By Rosemary Nalisa, Namibia Red Cross Society

Thirty-five-year-old Taimi Tyameya, from Mayana Community in Northern Namibia is excited about her new energy-efficient stoves introduced to her community by the Namibia Red Cross.

The introduction of the stoves is part of a renewable energy and climate change mitigation project that will reach 200 families. Most Namibians, like Tyameya, living in rural and peri-urban areas depend on charcoal and firewood to prepare meals for their families, which is both expensive and unsustainable for the environment.

With support from the European Union and Spanish Red Cross, Namibia Red Cross Society has trained Tyameya and 17 other volunteers who will in turn train  200 families on the construction and usage of energy efficient stoves.

“This stove does not need a lot of firewood to cook. When using the stove, a small amount of wood is enough to cook a whole meal,” says Tyameya who used to depend on much more firewood to prepare a single meal.

Tyamey also spends less time looking for firewood.  “We used to walk long distances to get firewood which burns out within a few days or hours.”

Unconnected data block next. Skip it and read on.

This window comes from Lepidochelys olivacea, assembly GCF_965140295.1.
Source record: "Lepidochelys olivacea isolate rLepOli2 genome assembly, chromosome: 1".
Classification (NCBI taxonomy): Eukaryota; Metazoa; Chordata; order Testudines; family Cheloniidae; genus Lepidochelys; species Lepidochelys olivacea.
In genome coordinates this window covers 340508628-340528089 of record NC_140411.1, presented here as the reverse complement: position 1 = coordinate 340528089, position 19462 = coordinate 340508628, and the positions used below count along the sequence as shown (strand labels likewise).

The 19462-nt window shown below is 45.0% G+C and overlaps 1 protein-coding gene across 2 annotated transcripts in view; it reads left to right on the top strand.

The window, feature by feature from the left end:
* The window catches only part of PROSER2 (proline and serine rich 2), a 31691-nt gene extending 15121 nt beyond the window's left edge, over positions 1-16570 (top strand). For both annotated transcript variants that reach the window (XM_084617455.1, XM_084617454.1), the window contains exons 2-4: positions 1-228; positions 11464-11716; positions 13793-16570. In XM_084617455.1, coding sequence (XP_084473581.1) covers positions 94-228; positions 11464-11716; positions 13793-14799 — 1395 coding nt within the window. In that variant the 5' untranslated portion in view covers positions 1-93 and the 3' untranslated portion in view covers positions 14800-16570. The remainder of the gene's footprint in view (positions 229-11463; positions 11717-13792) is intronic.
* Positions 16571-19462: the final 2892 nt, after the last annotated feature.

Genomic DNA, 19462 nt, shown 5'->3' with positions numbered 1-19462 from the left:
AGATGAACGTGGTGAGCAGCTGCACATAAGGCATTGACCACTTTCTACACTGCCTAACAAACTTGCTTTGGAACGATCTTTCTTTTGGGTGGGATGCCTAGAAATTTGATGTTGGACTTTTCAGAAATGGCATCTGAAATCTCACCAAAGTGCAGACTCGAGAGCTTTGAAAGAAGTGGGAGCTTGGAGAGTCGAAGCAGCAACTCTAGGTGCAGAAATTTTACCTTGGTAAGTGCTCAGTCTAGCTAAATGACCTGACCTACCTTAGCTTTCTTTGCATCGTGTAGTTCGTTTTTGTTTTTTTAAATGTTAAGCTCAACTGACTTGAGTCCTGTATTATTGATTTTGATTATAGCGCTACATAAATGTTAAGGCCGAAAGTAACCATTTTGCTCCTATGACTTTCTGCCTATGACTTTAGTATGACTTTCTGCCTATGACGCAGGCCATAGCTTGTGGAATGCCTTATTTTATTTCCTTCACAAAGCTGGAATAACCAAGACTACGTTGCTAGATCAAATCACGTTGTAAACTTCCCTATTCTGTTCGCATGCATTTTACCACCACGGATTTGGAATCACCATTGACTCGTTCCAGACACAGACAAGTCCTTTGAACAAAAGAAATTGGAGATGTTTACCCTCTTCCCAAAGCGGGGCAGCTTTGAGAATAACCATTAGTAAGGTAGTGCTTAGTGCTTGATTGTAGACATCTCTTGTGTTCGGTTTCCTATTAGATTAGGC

By promoting the use of renewable forms of energy and energy efficient technologies in 10 selected rural communities mainly Kavango and Zambezi, the project will help mitigate the negative impacts of climate change in rural communities in Namibia.

“Our goal as Red Cross is to equip communities in rural areas on how they can participate in preserving the environment,” said Justus Kauatjirue, Disaster Management Coordinator with the Namibia Red Cross.

“By training them on making energy efficient stoves, we promote resilience and sustainability in communities.”

 

Edited by Osman Mohamed Osman, IFRC Africa Regional Office